I selected the topic of domestic violence because it is a pressing issue on which the public cannot agree. The controversial depiction of abuse as an attempt to educate a child does not allow this problem to be eliminated. Thus, it was important for me to address this issue and gather more information on the ways of its prevention and amelioration. I still find the topic of domestic violence interesting as it has many other underlying themes that can be studied further.
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For instance, the role of the mother and other relatives in children’s treatment is a complex issue that requires more research (Katz, 2015). Moreover, Swanston, Bowyer, and Vetere (2014) investigate the way children express their thoughts and experiences about violence, which can also be discussed more thoroughly. Finally, the techniques to detect children suffering from abuse, presented by Münger and Markström (2017), may help medical professionals to deepen their knowledge.
I have learned to assess the materials accessible to professionals in the field to determine their viability and quality of research. An expert needs to find the latest information about the problem and make sure that it has sufficient evidence and logical judgments. Otherwise, poorly-researched or unchecked works may lead to incorrect conclusions. When performing research by oneself, it is necessary to choose the correct way to collect and analyze data. I learned that each study could yield different results if the research strategy did not reflect the objectives of the study. For instance, surveys help assess subjective opinions and personal experiences of people, but they cannot always show the full picture.
After receiving feedback from my peers, I improved the definitions of the problem and its possible solutions. First of all, several theories define the problem of domestic abuse differently, and the provided feedback allowed me to see how multiple people viewed the issue of domestic violence. While the opinions of most people did not vary from each other significantly, their analysis allowed me to see little details of the problem that I may not have noticed on my own. For instance, I saw that some people noted the necessity to make the discussion about domestic abuse persuasive without turning people away. It affected the way I described possible interventions.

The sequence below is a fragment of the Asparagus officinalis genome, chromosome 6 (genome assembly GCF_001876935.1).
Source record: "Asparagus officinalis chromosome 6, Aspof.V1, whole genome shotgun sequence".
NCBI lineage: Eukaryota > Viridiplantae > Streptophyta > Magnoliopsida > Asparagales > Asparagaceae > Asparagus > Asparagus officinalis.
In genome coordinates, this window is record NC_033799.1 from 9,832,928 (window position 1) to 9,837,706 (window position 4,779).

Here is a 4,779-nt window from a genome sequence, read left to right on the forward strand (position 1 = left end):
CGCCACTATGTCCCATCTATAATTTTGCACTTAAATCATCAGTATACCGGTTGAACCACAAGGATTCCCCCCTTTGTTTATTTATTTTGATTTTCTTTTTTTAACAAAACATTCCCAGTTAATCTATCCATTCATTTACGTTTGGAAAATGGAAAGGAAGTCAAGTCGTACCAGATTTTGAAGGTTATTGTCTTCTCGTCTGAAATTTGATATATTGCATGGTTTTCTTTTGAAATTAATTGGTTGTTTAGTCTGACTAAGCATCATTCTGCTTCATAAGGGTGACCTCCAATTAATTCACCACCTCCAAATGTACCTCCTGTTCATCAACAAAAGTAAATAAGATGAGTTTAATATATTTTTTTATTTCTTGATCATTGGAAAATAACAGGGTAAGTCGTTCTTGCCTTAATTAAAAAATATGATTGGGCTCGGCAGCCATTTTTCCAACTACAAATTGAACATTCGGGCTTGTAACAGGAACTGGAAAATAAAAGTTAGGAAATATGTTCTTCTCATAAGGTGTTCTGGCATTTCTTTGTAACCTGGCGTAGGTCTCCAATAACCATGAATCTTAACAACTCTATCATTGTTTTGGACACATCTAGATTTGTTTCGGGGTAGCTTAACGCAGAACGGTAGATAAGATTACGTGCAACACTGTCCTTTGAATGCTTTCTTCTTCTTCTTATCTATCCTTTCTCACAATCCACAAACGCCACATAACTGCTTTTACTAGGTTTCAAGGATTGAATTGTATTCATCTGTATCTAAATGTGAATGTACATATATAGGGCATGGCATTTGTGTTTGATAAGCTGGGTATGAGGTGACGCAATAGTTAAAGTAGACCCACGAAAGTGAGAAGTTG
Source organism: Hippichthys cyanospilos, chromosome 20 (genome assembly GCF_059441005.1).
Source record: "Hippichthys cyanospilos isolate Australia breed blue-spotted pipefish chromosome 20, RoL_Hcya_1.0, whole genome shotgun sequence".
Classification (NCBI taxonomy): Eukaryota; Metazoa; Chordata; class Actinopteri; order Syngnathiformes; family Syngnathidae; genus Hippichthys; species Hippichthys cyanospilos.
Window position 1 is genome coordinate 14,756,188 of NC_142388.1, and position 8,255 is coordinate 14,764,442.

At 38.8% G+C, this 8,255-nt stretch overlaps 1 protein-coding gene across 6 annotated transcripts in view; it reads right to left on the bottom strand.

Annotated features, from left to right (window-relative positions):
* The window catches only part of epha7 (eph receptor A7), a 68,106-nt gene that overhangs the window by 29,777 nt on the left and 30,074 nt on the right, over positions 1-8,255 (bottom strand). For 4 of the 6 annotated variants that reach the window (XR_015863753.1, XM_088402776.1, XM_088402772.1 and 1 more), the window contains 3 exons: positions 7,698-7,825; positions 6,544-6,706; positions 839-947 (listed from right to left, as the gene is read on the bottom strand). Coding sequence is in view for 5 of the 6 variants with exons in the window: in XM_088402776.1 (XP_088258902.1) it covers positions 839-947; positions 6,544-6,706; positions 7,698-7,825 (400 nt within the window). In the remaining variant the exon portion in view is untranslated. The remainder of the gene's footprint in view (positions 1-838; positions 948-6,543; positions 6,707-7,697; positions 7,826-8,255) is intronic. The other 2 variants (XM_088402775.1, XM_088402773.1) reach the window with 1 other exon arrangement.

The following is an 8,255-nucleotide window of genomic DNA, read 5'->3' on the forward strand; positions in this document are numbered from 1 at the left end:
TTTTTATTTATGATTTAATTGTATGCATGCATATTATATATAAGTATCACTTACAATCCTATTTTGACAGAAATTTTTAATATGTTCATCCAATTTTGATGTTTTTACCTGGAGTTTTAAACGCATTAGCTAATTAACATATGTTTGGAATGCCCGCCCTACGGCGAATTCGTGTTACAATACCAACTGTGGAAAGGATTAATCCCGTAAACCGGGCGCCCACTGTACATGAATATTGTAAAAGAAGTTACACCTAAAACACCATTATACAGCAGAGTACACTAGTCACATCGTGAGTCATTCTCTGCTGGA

Works of Classmates
Reviewing the research of others always gives one the ability to see different points of view. Even if two people share one opinion, their interpretation of an issue may be different. While some people see one side of the problem, others may notice completely different aspects. Therefore, when I read the works of my classmates, I was able to see their worldview on the issues that they discussed. It also helped me realize my position on those topics as well as my study. This practice allowed me to see the scope of my research and the information I used in the paper.
In my classmates’ works, I saw many individual strategies for delivering information in a cohesive but persuasive way. I saw that the way people perceived data could change the narrative and make the topic easy or hard to understand. While it was clear to me that a logical structure of the paper is essential in making it appealing and readable, I saw how significant it was by reviewing the projects of others. For example, I understood that the first sentence of every paragraph should be not only illustrative of the whole part but also easy to use for its summary.
Katz, E. (2015). Domestic violence, children’s agency and mother–child relationships: Towards a more advanced model. Children & Society, 29(1), 69-79.
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Münger, A. C., & Markström, A. M. (2017). Recognition and identification of children in preschool and school who are exposed to domestic violence. Education Inquiry, 6, 1-17.
Swanston, J., Bowyer, L., & Vetere, A. (2014). Towards a richer understanding of school-age children’s experiences of domestic violence: The voices of children and their mothers. Clinical Child Psychology and Psychiatry, 19(2), 184-201.